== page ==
$30 diy dining room light | via: chatham st. house

What do you do when you want a home that looks straight out of House Beautiful, but your budget is more in line with Target pricing? You get crafty! During a recent sample sale I scored an oversized dome light for just $10 bucks, the issue? It was a hideous shade of aqua! Instead of passing on the deal, I decided to put my art degree to good use and reinvent the lighting. A couple of coats of paint (and a lot of lessons learned) later, it's the crown jewel of our dining room.

My first course of action was to wash the light and shorten the massively long cord to a more reasonable length. To do this, I unscrewed the closure at the crown (where the light connects to the ceiling) and pulled it through to my desired length. I then tightened the screw back up, cut the cord about 6" away from the crown, and used wire strippers to clean off about 1/2" inch of the cord for mounting.

$30 diy dining room light | via: chatham st. house

There was a lot of trial and error with this project. I first tried painting the light with gold metallic paint, ignoring everything I know about painting (i.e. prime the surface before painting). It peeled off almost immediately. I then tried using DecoArt's Metallic Lustre Wax Finish first, followed by the gold paint and this stuck much better. The paste hardens really quickly, creating a seal.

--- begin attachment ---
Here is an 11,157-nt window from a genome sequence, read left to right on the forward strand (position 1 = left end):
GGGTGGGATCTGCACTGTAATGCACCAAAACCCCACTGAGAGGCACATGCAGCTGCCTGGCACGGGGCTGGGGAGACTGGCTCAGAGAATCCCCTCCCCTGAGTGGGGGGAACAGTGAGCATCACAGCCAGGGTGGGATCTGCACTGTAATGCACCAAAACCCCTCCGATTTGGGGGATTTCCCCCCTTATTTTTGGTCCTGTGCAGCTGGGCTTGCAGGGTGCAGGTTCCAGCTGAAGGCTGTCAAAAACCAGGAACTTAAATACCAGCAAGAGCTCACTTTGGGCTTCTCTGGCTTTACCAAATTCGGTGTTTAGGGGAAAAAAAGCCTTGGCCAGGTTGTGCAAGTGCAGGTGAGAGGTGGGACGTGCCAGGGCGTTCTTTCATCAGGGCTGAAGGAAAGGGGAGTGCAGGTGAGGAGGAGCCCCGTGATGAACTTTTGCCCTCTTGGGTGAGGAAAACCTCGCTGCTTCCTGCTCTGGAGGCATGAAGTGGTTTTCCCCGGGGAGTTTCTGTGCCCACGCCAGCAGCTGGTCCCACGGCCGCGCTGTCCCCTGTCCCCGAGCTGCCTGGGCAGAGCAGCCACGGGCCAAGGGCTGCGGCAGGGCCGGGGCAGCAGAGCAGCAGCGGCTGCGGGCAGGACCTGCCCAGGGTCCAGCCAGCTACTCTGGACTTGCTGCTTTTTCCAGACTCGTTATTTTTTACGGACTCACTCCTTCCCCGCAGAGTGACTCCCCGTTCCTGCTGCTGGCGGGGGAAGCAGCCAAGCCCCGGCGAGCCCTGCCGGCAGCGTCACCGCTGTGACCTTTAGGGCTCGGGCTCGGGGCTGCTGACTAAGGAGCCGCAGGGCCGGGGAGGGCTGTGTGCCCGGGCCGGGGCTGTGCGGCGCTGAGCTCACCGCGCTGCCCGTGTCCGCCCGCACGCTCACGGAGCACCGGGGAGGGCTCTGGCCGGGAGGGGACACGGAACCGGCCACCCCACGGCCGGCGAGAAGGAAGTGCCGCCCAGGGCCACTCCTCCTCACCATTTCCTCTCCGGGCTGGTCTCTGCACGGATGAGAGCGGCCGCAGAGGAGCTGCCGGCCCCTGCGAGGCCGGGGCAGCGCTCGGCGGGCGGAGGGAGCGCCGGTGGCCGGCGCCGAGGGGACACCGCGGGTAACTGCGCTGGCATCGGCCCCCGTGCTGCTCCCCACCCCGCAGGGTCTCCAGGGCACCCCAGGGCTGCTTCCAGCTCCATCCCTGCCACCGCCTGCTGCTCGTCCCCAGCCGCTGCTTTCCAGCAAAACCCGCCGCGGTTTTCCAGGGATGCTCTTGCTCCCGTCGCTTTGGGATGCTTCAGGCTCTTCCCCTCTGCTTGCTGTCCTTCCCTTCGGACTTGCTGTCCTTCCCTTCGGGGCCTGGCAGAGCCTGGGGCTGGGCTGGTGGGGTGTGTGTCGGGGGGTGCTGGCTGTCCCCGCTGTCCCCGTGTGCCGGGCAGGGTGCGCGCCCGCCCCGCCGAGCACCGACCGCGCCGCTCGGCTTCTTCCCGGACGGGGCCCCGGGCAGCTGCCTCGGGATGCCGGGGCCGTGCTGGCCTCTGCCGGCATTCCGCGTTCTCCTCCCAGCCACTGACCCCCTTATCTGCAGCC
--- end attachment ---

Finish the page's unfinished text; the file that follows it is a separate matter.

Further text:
It did not however look like a real metallic fixture....Back to the drawing board.

$30 diy dining room light | via: chatham st. house

I finally caved and decided to go the spray paint route, using the metallic wax finish as a top coat. This gave it the burnished brass look I was looking for. Finally I cut off the worn out fabric casing on the cord and carefully wrapped it in electrically tape, keeping it the original black.

So, a couple of notes for those wanting to attempt this at home:

  1. Prime your surface first
  2. Spray paint will give the smoothest, more finished look
  3. I highly recommend DecoArt's Metallic Lustre Wax Finish as a sealant. It dries rock hard and looks divine
  4. Thin the wax finish with water before applying, a very small amount will do. This will allow the spray paint undercoat to partially show through
  5. Polish the finish after it dries. The more you polish, the shinier it will become

I'm very happy with the results and will be on the hunt for more thrifty light purchases in the future. It only gets easier with every project, right? right...? - b. 

$30 diy dining room light | via: chatham st. house
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